Saturday, June 29, 2013

Casino, Tornado, Coprolite, Dinosaur

Went on a road trip the other week. Ever since my cousin Nancy moved back to California from Washington we’ve talked about meeting in the middle, and finally Nancy suggested we meet someplace on Interstate 5, which would be a straight shot for both of us. She knew just the place: the Seven Feathers Casino and Lodge in Canyonville, Oregon. I may have mentioned before that my cousin Nancy loves to gamble. She occasionally wins, and has the self-control to stop playing when she’s losing. This makes her a happy gambler. When she was moving from Washington to California she stopped at Seven Feathers and hit a largish jackpot, so she is prejudiced in favor of the place. She made the reservations. The day finally came, and we both set out, she heading north and me heading south. The radio the first day was full of news of Edward Snowden and discussion of his heroism or treason. I put in a book on CD and happily drove on. The first night I stopped in Vancouver to visit my friend Sonya; Nancy stopped at the Rolling Hills casino in Corning, California, and won another largish jackpot. She called me to say I could order whatever I wanted for dinner the next night. This is the difference between my travels and Nancy’s travels: she often comes out ahead on the trip. The next day, after listening to a profoundly depressing lecture by Noam Chomsky on Oregon Public Broadcasting (Portland has the greatest selection of radio stations! Chomsky says we’re undoing the Magna Carta!), I once more headed south. I stopped to visit my friend Pennie and her husband Tom in their new home in a small town in the Oregon mountains. They showed me a lot of the sun stones they had found the last couple of years in their searching up in the eastern Oregon desert, then handed me a petrified dinosaur egg. Yes, friends, I held a petrified dinosaur egg in the palm of my hand. On one side was the smooth petrified shell. On the other side, the shell was gone, and you could see tiny feathers and the hints of the limbs of the creature that coiled up inside the shell all those thousands – millions? – of years ago. It never hatched, but it lives on in stone and it is a marvel to hold in your hand.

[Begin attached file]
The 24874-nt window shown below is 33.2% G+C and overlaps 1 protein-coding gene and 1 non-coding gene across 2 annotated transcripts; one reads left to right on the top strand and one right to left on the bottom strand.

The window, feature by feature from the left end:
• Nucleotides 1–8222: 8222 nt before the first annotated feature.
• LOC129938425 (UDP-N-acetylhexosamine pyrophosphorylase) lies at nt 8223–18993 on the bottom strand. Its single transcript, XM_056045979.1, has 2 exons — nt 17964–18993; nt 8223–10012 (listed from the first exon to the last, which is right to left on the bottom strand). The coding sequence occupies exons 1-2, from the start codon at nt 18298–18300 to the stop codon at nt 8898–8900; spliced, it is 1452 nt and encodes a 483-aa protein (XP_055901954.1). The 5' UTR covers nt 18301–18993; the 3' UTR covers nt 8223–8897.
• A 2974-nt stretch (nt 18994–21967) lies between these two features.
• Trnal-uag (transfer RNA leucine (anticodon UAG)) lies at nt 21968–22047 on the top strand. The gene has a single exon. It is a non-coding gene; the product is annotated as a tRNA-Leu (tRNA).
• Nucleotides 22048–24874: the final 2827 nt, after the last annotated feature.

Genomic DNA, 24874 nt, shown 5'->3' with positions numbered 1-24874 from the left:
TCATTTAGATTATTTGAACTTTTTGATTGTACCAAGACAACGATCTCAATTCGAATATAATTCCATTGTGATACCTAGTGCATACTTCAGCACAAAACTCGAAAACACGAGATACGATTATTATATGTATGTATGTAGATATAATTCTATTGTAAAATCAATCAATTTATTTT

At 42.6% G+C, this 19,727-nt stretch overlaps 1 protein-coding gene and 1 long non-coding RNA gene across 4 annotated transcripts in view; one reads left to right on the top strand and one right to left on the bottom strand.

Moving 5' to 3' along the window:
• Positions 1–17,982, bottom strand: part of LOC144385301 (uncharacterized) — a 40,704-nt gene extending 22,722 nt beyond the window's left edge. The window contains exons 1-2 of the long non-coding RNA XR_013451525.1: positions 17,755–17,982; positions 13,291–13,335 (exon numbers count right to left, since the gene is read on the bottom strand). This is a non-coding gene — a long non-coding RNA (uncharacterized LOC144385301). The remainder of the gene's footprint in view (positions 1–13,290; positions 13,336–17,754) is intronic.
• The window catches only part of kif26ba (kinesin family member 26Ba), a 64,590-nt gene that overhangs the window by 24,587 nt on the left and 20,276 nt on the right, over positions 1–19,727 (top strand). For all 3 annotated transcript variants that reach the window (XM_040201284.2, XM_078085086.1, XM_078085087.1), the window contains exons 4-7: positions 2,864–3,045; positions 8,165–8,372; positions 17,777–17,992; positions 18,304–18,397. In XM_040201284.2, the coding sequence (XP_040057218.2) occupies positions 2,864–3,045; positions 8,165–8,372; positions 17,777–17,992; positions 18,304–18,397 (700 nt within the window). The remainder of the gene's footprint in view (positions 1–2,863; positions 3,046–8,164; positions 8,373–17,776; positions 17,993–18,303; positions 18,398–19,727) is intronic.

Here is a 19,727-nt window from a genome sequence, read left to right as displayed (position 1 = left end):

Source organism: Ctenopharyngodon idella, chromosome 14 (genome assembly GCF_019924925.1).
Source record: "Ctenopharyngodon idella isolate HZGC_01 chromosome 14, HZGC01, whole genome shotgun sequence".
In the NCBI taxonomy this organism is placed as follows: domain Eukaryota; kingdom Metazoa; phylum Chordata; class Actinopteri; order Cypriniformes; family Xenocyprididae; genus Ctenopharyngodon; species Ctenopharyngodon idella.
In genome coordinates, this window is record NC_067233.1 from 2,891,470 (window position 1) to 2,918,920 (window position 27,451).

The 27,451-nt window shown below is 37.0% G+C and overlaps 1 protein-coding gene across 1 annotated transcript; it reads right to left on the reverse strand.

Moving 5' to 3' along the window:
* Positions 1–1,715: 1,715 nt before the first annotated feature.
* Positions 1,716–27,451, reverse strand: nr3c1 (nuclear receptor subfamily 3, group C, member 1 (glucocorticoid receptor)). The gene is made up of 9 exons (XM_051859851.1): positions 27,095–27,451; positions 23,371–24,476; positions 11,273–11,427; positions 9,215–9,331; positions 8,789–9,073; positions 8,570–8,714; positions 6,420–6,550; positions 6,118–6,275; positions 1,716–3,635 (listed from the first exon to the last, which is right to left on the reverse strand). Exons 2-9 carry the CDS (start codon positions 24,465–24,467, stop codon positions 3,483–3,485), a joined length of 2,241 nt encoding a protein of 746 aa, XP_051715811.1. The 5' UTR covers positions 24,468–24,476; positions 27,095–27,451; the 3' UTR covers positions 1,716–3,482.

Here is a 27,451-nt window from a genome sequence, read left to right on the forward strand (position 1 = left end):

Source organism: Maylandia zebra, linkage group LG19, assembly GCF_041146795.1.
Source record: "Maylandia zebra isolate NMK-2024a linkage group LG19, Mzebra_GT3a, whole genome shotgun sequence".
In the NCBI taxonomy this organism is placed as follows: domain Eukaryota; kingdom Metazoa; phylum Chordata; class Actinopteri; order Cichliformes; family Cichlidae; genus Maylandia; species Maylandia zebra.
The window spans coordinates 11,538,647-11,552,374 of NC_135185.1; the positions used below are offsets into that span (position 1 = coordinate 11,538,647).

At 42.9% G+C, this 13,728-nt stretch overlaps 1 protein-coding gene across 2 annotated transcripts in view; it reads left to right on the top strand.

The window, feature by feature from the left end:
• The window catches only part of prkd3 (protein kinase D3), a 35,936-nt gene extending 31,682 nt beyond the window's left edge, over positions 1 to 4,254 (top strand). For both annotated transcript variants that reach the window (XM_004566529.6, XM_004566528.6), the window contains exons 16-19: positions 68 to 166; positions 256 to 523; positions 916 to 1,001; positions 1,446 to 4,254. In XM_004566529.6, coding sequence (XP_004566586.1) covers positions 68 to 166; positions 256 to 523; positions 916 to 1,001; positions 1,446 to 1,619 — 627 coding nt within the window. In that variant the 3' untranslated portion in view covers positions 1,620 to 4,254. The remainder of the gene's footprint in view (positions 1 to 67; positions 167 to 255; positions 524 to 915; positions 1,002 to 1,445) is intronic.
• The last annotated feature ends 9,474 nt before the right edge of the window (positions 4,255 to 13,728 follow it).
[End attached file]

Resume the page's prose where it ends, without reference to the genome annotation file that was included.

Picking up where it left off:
Clockwise, left to right: dinosaur egg, coprolite, sun stones Tom also trotted out a coprolite, or lump of fossilized dung. Funny, but thousands of years later and with its organic matter replaced by minerals, it still looks exactly like what it is. I googled “coprolite” and soon was looking at a poster of a dinosaur taking a poop with the legend, “Coprolite happens.” Moving on to Seven Feathers, I met up with Nancy and we proceeded to do what we do so well together: nothing. By nothing I mean we talked about everybody and everything, which Nancy calls “solving the world.” So we solved the world, and we had meals in the casino restaurant, and we gambled, and we went swimming, and we slept late, for two glorious days. No large jackpots, no big losses. At the end of our two days, we sadly said good-bye and headed for home. I drove up the Willamette Valley in torrential rains and wondered if I might see a tornado and if I’d watched too many of those storm chaser shows. Apparently, though, there was an EF1 tornado that day in McMinnville. Don’t you hate it when reality bears out your paranoia?
Arrived home tired and ready to rest up from my break, but learned that when I went south, so did a lot of things around the house, so now I’m in the middle of dealing with all that. It’ll be a long time before I leave home again, but it was wonderful seeing my cousin and my friends, and holding a dinosaur in my hand. I never expected to do that.

1 comment:

sherrymoe said...

Having recently zoomed down the same highway to Chehalis for my new puppy companion, I can relate to that feeling of gliding freely along the ribbon to an adventure. Thoughts of living in an RV came to mind. No more of this stodgy residence stuff for me!!

I guess we do always come home again though. I'm glad you had such a good time and to hear they are doing well. Nice article, Mary.